There comes a time when reality will have to set in.
There are many reasons I didn’t support this war from the start. One of the big ones was I thought that the US, because it went in without UN consent or even NATO support, would be seen as occupiers and imperialists rather than liberators and freedom fighters.
This battle for Fallujah is exactly demonstrating my point.
The military might of the American forces is totally inconsequential as was the military might of the USSR in Afghanistan because, as was the USSR, the Americans are now seen as occupiers and the insurgents/terrorists as liberators.
While this view may not be the view of the majority in ALL of Iraq… it certainly is in key places… and has certainly grown since the fall of Saddam.
Even the British, who have employed a much different tactic in their area of influence, and have until now been seen in a much more positive light by Iraqis in and around Basra are coming under fire and their reputation is starting to deteriorate.
Unfortunately, nothing that can be done before the elections. I realize an effort must be made to bring Fallujah and other insurgent strongholds under some measure of government control before the elections in January. That is simply common sense.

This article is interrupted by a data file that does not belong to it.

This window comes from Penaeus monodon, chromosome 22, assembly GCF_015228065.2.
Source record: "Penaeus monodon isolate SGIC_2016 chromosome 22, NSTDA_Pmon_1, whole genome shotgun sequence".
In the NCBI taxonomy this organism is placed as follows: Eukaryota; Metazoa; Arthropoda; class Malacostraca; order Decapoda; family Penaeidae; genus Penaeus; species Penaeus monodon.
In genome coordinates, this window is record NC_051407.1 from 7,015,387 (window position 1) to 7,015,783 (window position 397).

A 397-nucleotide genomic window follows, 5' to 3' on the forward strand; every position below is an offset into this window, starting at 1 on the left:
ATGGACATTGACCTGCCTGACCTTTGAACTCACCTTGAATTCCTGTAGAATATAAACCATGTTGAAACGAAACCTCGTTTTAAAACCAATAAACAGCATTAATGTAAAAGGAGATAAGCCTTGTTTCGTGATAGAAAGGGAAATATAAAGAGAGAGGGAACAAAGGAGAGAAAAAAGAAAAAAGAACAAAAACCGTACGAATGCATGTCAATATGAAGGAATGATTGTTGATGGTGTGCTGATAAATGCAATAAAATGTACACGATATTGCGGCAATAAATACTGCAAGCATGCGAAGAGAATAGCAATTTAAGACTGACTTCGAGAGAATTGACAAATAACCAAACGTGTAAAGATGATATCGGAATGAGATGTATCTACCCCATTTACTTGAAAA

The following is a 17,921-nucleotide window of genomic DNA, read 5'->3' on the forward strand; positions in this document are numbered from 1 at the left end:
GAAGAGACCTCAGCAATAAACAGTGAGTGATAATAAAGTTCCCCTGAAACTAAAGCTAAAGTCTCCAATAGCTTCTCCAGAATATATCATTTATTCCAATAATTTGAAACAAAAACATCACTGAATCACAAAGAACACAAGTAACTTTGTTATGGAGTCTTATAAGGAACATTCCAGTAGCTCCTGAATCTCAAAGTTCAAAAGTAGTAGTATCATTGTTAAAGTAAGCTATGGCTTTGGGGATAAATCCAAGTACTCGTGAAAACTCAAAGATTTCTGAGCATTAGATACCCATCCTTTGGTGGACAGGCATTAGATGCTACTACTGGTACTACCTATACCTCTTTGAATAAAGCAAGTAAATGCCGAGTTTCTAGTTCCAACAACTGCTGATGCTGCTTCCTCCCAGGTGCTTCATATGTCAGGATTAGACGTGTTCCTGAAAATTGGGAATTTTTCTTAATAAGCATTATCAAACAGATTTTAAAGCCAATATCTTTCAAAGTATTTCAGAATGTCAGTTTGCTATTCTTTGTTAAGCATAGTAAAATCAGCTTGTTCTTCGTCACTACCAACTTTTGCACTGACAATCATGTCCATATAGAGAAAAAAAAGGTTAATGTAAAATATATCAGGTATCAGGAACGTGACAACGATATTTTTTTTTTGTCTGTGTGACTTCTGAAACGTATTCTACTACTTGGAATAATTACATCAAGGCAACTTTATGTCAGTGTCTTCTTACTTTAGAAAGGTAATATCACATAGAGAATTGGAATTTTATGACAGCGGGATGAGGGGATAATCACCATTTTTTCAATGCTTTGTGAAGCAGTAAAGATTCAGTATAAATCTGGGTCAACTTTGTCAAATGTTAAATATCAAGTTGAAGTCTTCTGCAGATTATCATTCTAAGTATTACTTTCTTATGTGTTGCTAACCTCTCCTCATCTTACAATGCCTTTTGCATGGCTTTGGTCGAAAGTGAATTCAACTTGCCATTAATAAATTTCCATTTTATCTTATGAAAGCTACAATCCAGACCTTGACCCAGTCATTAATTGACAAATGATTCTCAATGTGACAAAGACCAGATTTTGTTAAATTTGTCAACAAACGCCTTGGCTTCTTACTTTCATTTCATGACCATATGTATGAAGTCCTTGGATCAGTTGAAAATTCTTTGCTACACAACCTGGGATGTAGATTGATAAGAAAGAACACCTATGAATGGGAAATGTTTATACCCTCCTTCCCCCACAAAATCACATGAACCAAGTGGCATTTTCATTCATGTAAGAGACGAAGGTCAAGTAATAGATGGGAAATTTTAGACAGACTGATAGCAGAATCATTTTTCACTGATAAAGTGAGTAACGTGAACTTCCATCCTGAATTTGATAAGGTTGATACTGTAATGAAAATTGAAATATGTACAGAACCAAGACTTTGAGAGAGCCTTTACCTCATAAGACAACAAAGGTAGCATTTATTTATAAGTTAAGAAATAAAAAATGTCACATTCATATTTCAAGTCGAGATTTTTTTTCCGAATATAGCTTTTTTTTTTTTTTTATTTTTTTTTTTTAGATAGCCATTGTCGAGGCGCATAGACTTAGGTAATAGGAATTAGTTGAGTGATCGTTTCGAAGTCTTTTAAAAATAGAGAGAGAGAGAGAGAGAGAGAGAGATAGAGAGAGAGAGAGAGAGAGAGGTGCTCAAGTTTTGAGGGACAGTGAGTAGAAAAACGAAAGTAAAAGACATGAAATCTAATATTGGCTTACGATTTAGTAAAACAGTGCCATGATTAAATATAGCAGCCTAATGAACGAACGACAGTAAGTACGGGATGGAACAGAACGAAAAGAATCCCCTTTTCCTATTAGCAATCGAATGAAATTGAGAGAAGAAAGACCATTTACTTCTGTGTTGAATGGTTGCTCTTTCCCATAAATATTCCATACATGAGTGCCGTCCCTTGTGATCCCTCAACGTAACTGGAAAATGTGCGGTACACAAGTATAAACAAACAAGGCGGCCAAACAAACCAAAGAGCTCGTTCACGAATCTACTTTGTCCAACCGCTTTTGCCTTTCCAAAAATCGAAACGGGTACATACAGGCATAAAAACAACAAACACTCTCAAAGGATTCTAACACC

And yes, they will probably be successful in bringing Fallujah under enough control that elections will be able to be held… but the insurgents themselves will simply move on. Go elsewhere, regroup, and strengthen.
As they did in Afghanistan.
As the North Vietnamese did in Vietnam.
The only thing that can “solve” this problem is the Iraqi government itself.
Once a government is actually elected by the Iraqi people I hope the US announces, unequivically, its’ intention to withdraw all forces and bases from Iraqi soil once the Iraqis have an Army capable enough to repel the insurgency and tell the Coalition to leave.
This is the only way they (the Iraqi government and US/Coalition) can start to regain the trust of the Iraqi people and show them that they are not there as occupiers, or imperialists, but rather to assist the Iraqis to get back on their feet.
Notice I didn’t mention the UN.
Why? Because the UN need not be involved. I would prefer if they were, but the Bush Administration (and US electorate) have an obvious disdain for the UN, and if they did come in with peacekeepers it would probably be seen as a loss of face to the US.
They need not do that… the US went in alone and as such took all the responsibility. So it is their choice whether to use the UN or not. The Iraqi people probably wouldn’t feel much better with the UN either…
They simply want their country back.
For a more indepth perspective of what the US is actually up against in Fallujah check out This excellent blog
Fallujah is a TAZ. A temporary autonomous zone that is being used by global guerrillas for regional operations. It isn’t a central hub of the insurgency, because there isn’t any central hub. The insurgency is a decentralized entity composed of many small networks that coordinate their activities through the open source bazaar. A good definition of Fallujah (and other locations like south Wazirastan) is that it is:
- A lawless zone
- that is locally controlled and
- fiercely independent.